Today’s Vancouver Sun carries a story on Vancouver’s Brandever Strategies and its principal, Bernie Hadley-Beauregard, who have garnered international awards for their extremely creative wine brands, including such gems as BLASTED CHURCH, DIRTY LAUNDRY, LAUGHING STOCK, MEGALOMANIAC and PLATE LICKER.
Niamh was called to the Bar in Ireland in 2004 and more recently in British Columbia. As an associate with Clark Wilson LLP’s Technology and Intellectual Property Practice Group, her practice will focus on trademark and copyright law, domain name disputes, intellectual property licensing and digital media.
Jeffrey recently completed an LLM at the University of Ottawa with a concentration in Law and Technology, before which he practised for a number of years with another Vancouver law firm. He’s a registered Canadian Trademark Agent and his practice at Clark Wilson LLP will focus on intellectual property and privacy law issues, including trademark prosecution, computer hardware and software licensing, distribution, outsourcing, maintenance and purchase contracts.
With two more contributors we hope to be able to deliver more content to our readership.
Best wishes for the holiday season!
In ourÂ posting of June 25, 2007 we reported on an application by the Mayor of the City of Vancouver to register the mark ECODENSITY in his own name. The application raised a few eyebrows because on the face of it, the program that the mark related to appeared to be one that the City had funded and it wasn’t clear why the Mayor would be filing an applicationÂ in his own name rather than in the name of the City.
Following the advertisement of that application, the City of Vancouver Councillor’s Office filed an Opposition. According to the Canadian Intellectual Property Office online database, matters seem to finally have been resolved between the City and its Mayor, as the application has now been assigned to the City. As one of our readers has noted, the open question now is whether that application, which was based on proposed use, or any resulting registration will be valid, if in fact the Mayor, as he claimed in a news report at the time, never had the intention to use the mark himself.
The lowly Canadian penny (to be fair, it’s currently worth more than it’s American counterpart) has been the subject of some intense legal discussions lately, according to a recent story in the Globe and Mail. This story highlights the importance of protection for trademarks under both trademark and copyright law in Canada.
The Royal Canadian Mint has taken issue with the apparently unauthorized use of a Canadian penny design by the City of Toronto as part of an ad campaign which appears on posters on buses and in bus shelters and on bumper stickers and buttons. The campaign is part of the City’s attempt to convince the Federal Government to provide more funding to municipalities, specifically one cent out of every six collected by the Federal Government through the Goods and Services Tax. The penny design is also featured on the City’s Onecentnow.ca webpage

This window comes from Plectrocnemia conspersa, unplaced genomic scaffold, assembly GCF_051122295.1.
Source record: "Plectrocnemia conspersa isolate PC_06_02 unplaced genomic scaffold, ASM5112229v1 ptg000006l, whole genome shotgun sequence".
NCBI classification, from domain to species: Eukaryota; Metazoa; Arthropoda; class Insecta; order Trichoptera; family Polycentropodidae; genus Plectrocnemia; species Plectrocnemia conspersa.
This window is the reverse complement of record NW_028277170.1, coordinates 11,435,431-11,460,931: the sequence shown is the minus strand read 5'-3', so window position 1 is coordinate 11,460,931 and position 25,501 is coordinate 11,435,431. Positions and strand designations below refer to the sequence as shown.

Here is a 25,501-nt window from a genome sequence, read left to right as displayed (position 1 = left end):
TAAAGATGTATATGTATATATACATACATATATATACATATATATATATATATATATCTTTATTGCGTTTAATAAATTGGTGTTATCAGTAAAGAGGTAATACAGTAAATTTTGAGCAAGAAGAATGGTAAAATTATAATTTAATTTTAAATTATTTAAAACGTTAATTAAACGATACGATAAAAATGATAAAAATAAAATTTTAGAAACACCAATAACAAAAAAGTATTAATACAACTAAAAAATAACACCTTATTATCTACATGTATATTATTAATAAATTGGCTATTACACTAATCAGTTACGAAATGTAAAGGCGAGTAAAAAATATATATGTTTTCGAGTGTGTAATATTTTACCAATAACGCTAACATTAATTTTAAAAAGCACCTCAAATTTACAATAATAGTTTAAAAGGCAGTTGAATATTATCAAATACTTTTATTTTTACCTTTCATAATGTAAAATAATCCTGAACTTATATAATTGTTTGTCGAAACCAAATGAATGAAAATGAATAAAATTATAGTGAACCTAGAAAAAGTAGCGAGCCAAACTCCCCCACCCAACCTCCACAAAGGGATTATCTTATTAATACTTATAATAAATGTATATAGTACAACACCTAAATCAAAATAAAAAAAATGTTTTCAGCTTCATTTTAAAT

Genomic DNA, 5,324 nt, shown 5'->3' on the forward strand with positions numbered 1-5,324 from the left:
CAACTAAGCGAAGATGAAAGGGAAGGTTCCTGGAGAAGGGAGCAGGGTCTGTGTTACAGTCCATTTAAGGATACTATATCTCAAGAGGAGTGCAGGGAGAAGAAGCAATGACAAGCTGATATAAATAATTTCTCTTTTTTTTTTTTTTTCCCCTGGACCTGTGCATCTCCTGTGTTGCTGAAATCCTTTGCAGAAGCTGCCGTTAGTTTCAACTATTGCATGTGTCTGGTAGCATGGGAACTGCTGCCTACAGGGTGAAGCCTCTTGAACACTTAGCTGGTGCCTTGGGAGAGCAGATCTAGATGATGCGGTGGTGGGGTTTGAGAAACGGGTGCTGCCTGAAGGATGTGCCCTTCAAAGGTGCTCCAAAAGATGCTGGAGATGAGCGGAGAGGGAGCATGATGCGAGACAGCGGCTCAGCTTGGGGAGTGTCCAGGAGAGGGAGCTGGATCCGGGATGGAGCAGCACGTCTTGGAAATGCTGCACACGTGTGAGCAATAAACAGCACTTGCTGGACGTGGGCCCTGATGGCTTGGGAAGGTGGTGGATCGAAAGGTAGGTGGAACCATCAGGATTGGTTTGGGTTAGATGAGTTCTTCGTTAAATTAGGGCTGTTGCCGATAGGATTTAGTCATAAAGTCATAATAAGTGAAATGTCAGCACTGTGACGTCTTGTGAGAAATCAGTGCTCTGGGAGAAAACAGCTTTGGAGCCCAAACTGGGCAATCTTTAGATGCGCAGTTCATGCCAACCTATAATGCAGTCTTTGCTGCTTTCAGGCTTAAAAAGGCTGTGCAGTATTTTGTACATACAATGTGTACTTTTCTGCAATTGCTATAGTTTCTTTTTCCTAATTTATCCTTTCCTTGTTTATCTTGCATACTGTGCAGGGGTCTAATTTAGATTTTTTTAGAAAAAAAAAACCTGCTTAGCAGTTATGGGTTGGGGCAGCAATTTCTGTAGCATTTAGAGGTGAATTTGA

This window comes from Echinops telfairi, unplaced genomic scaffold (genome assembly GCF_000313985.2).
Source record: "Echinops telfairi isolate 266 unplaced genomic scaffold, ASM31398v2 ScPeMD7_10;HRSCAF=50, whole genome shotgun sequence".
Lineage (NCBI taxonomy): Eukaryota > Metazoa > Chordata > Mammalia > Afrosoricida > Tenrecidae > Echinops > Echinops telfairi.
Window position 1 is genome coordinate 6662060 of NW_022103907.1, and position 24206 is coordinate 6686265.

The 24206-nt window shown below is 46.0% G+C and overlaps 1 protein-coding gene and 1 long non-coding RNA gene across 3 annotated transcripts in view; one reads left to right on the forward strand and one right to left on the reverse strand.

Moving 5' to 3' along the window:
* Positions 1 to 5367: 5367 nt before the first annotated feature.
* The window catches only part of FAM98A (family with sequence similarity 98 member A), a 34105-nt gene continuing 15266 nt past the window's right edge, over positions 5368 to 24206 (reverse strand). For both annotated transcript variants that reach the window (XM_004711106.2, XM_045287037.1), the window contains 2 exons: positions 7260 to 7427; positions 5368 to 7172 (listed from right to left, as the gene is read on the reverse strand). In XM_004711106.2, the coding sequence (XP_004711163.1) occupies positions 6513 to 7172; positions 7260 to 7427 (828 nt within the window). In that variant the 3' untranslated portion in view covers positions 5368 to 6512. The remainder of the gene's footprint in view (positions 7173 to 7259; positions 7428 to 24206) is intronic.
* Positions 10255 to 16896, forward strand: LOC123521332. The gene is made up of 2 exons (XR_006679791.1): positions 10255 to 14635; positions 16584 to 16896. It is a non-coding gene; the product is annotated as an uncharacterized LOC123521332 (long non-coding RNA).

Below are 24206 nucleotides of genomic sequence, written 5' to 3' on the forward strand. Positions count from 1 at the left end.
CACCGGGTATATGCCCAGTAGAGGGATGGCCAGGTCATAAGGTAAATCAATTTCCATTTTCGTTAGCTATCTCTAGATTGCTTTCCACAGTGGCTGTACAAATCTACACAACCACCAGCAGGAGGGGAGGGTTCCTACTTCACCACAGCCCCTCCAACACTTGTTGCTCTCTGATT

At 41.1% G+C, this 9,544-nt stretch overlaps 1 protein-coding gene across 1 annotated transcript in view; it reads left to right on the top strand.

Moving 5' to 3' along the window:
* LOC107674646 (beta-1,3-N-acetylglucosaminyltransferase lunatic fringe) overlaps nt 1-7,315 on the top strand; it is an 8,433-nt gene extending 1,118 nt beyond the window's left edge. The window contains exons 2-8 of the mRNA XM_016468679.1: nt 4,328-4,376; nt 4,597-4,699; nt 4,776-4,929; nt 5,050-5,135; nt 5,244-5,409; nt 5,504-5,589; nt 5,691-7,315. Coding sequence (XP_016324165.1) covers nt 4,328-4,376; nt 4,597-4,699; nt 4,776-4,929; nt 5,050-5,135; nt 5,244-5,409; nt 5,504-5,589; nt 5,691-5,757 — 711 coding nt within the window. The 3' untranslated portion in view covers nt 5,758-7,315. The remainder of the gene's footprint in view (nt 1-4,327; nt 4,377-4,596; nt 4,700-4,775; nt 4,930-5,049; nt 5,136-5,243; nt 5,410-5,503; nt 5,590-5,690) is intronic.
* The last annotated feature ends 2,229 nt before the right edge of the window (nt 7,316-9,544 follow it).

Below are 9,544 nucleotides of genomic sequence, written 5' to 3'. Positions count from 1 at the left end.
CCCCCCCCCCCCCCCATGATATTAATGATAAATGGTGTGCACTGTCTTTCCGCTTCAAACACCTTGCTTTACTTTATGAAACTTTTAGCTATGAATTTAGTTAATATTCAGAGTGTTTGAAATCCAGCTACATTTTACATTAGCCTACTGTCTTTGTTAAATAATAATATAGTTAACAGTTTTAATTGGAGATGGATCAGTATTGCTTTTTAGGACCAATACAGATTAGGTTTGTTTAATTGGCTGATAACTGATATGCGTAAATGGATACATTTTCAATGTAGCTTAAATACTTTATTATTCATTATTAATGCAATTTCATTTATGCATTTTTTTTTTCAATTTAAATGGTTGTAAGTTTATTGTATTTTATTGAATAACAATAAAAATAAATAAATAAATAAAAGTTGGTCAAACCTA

According to the story, the Mint claims ownership of intellectual property rights in the design of the penny and is demanding that the City stop all use of its design and payment of a licensing fee for past use. While the news story doesn’t get into the legal specifics, the Mint is likely relying on both copyright and its Official Mark status for the penny design. The Mint caused the Registrar of Trade-marks to publish a notice in the Trade-marks Journal on June 2, 2004, of the Mint’s adoption and use of the penny design as an Official Mark. Once such notice is published, Section 9 of the Trade-marks Act prohibits any other person from adopting, using or registering that mark in connection with a business, as a trademark or otherwise – a very strong form of protection available only to Canadian public authorities – basically government entities and entities over which there is significant ongoing governmental control – and universities. From the article, it appears the City is asserting a defence that it is using the penny design for educational purposes, but it’s not clear that even educational use is permitted under Section 9 without the consent of the owner.
The Mint may also be able to assert its copyright against the City, irrespective of the Official Mark issue, assuming ownership, originality, subject matter, fair dealing and related issues are not a problem. Copyright provides a very different cause of action than trademark – once a copyright protected work is copied, it’s irrelevant to a claim of infringement whether the copy is being used in association with any wares or services.